To me, this is the anathema of contemporary erotic fiction. It is a closing off of the possibilities of using fiction as a refuge from the rules of social reality. Instead, it has become a place where we are schooled, counseled and given exemplars of how to 'do it right.'

9 comments:

  1. I love House of Cards too, but I wonder about the difference between intent and result. Did the writers create this interesting sexual life because it fit the complexity of their characters, or did they mean it as another nail in the "these people are terrible" coffin? I suppose intent doesn't matter, because (as we writers well know) once it's out in the world, we have no control over audience interpretation. So there will be people who decide their open marriage is a sign of their debauchery and those who will recognize it as the only sensible way for these two characters to exist.

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  2. It's an interesting question, Kathleen. I think in this case, the narrative would be unsustainable if the audience didn't have very mixed feelings about the couple. If it was simply meant to be two seasons of 'look how awful these people are' I don't think it would have gained the popularity it has. I think they set out to offer an intimate and interior look (note the soliloquies) of morally problematic people who are intriguing, erotic and, of course, quite evil. I think that on the whole, their sexual lives add to the humanizing factor in the character development.

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  3. Super piece! I don’t know HoC but I’m right with you on the frustrations of erotic fic being a genre that isn’t allowed its full fictionality. Have you read Greta Christina’s ‘Bending’? In the intro she makes a neat distinction between stories of hers which portray what BDSM practitioners do; and stories of hers which attempt to convey what BDSMers think about. And she champions our right to explore the latter, both in terms of our individual sexual imaginations and our literature.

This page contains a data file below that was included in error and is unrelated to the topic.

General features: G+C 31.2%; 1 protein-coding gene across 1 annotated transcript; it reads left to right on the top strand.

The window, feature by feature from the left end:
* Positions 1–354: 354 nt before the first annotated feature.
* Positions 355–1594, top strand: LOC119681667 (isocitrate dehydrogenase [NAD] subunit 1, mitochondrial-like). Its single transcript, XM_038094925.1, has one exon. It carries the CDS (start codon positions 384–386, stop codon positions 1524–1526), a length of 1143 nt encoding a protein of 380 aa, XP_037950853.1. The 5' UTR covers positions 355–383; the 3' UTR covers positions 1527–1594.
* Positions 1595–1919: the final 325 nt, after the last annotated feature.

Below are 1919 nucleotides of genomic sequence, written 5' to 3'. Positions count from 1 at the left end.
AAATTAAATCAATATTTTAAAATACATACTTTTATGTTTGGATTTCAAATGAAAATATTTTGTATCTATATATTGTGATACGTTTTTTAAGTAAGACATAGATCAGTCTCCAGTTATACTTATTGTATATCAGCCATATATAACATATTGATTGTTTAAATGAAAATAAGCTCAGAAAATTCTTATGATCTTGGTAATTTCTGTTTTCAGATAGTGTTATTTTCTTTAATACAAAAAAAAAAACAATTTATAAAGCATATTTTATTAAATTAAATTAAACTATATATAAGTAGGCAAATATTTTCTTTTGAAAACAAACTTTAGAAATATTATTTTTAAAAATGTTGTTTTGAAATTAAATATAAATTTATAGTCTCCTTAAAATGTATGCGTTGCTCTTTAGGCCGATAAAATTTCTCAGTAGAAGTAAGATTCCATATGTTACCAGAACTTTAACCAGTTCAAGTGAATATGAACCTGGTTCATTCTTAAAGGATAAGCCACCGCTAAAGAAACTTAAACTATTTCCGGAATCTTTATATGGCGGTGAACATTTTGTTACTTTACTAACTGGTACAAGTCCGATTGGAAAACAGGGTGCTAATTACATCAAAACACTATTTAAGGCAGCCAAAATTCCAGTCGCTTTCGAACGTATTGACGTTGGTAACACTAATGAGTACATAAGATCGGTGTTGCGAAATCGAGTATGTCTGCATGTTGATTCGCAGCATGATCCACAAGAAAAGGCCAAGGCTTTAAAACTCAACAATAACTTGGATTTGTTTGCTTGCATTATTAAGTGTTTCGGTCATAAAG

It strikes me as bizarre that we have non-fic collections of erotic fantasy; and yet many of those fantasies can’t be narrated in contemporary fiction. They have to be made fictional within the fiction eg via characters acting out their fantasies or via BDSM play or via high-fantasy/other worldly narratives.

    I’m personally hugely frustrated by the increasing expectation that erotic fic aimed at women must conclude with a happy partnership. Surely erotic fic should be a space where we, as readers and writers, can safely explore danger, socially unacceptable behaviour, sexual taboos etc without that being reined in or rejected by a narrative heading towards redemption and order?

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    1. It is bizarre, but not wholly unexpected. Readers have been conditioned to believe that the experience of reading fiction is a consumerist one in which they are entitled to exactly what they expect - kind of like McDonald's. And you can see why this has evolved. We're in a culture awash with non-sugar sugar, decaf coffee, and low fat butter. We're being taught that our consumptions are consequentless because people sell more stuff that way. So here we have no-moral risk erotica: at it's very straightforward to sell, from a retailer's point of view.

      Personally, I've always agreed with those sexist Victorian gentlemen: gothic novels were morally perilous. All good fiction puts the reader in moral peril. That's the glory of it.

      But it's not as easy to justify why you produce it or sell it. It's not harmless. It prompts people to question how they live in the world and how they perceive it. That's a harder sell, even as it is a more fertile adventure.

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  4. I see the germ for an anthology idea here: morally risky erotica.

    I don't watch TV, but now I rather wish I did, RG.

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  5. You'd LOVE the US House of Cards.

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  6. Thought-provoking, as usual, RG. I've never been completely convinced that villains are always the most interesting characters in a work of imagination (depending on how villains are defined), but I think I see your point.